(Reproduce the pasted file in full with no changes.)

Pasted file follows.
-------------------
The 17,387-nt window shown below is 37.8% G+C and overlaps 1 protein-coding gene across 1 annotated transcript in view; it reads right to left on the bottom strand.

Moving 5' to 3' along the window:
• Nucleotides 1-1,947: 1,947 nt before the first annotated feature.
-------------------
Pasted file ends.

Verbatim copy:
The 17,387-nt window shown below is 37.8% G+C and overlaps 1 protein-coding gene across 1 annotated transcript in view; it reads right to left on the bottom strand.

Moving 5' to 3' along the window:
• Nucleotides 1-1,947: 1,947 nt before the first annotated feature.